Huhugam Heritage Center
August 21, 2017
How are you feeling?
When you’re with someone that looks under the weather or want to find out how someone is feeling, a useful question in O’otham to ask is Sha: ‘em tha:hathag? This question is made up of three parts.
The first is the question word Sha: that speakers and learners might recognize from phrases like Sha:p ai masma?/Sha:p ai chu’ig? Sha:th e-ju?. Sha: is one of the two question words in O’otham that correspond to the English question word “What” (the other question word being Sha:chu).
The second word ‘em is the word that signifies ‘you’ and tells the listener that you are talking to him directly. If the situation ever arose where you needed to ask yourself “How am I feeling?” you would change the question to Sha: eñ tha:hathag.
Notice that instead of ‘em, now you’re using a different pronoun ‘eñ which here signifies that you are talking about yourself. And if you wanted to ask about someone other than yourself or the person you’re talking to (a third person) you would not use any pronoun but would instead say their name at the end of the question.
For example you could say Sha: tha:hathag heg Robert? (How is Robert feeling) or Sha: tha:hathag heg ‘em je’e? (How is your mother feeling?). The last word in this question is tha:hathag which is the O’otham word for feeling a certain way.
You can make this question a bit more specific by adding a short phrase indicating the time of day that you are referring to. For example if you are asking someone how they are feeling and it happens to be in the morning you could say Sha: ‘em tha:hathag ithi sialig? If it is midday you can change ithi sialig to ithi tham-juk to form the question Sha: ‘em tha:hathag ithi tham-juk. When it is the late afternoon you can use the phrase ithi mu’i-juk and if it is evening you can use ithi huduñig.
Each of these short added phrases are made up of the O’otham word ithi “this” plus the time of day. If you want to be non-specific with the time of day you can also use the phrase ithi thashkaj to ask Sha:’em tha:hathag ithi thashkaj or “How are you feeling today?”.
There are many ways to answer Sha: ‘em tha:hathag? and they all depend on how you are actually feeling. The most common response that speakers will use, especially if they really don’t want to get into all the details of their life is to simply say Mañ s-ape “I’m good”. If you want to stress that you’re feeling happy you can say Mañ sap eñ tha:hathag. And if you’re really feeling happy and overjoyed over something you can use that phrase I:vo añ sap eñ tha:hathag.
All of these phrases make use of the word sap ‘good, well’ in conjunction with the word tha:hathag to express that your feelings are good.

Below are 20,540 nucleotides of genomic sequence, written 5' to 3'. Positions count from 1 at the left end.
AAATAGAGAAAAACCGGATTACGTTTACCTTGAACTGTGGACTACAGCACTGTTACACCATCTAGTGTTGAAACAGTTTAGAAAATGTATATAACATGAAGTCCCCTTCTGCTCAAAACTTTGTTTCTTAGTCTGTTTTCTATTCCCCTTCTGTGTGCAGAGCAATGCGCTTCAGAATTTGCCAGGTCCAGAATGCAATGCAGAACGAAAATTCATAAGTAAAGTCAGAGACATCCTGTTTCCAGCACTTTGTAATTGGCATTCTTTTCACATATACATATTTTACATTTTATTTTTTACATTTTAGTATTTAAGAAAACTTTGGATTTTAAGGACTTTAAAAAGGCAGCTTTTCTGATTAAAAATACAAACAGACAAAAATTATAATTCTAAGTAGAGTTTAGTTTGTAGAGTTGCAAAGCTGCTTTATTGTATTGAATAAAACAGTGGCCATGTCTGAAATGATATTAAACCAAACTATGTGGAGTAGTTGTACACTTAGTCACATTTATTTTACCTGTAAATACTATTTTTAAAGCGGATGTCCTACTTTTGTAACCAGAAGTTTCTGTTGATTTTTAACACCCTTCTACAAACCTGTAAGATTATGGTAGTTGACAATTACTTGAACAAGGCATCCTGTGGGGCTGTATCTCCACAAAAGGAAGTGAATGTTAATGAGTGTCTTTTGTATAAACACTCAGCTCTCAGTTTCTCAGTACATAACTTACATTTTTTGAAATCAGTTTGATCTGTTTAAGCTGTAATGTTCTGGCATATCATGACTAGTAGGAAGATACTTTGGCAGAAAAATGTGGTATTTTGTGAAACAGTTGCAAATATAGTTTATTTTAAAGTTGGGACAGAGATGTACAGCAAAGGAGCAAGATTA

If you’re on the opposite end and not feeling so well, you can tell the person Bi ‘o shai ap eñ tha:hathag. This phrase is used as a general statement that says you’re not feeling well for whatever reason, whether it is because you might be under the weather or sad or not in a good mood.
If you wanted to be more specific and tell someone that you’re sad or feeling blue you can say Shoig eñ tha:hathag.
If you’re sick you can either use the phrase Mumku ‘añ or S-uam eñ tha:hathag depending on how immediate or severe your sickness. Mumku ‘añ is used as a general statement to tell another person that you’re sick while S-uam eñ tha:hathag is more intense and tells the person that you’re really not feeling well.
Some other possible answers to the question Sha: ‘em tha:hathag include S-ko:sim ‘anth if you’re sleepy, Gevko ‘anth if you’re tired and Eñ ge:sith anth if you’re really exhausted.
These types of phrases are all made by using the word that specifies how you’re feeling (s-ko:sim ‘sleepy’, gevko ‘tired’, ge:sith ‘exhausted’) along with the O’otham auxiliary‘anth which indicates that the subject of the sentence is the person speaking.
Finally, you can always use the phrases Biu:gim ‘anth and Thonom ‘anth when you want to let the other person know that you’re hungry or thirsty.
These responses are formed in the same way, using the words biu:gim ‘to be hungry’ and thonom ‘to be thirsty’ along with the auxiliary word ‘anth which tells the listener that you are referring to yourself.
There are many more possible ways to answer the phrase Sha: ‘em tha:hathag. If you’re a learner ask an elder or speaker in your family about how they would say and answer the phrase.
This month’s word match will give you more practice on using the question and ways to answer Sha: ‘em tha:thag.
A special thank you for the District 5 elders for sharing their knowledge of O’otham ñeok which made this article possible.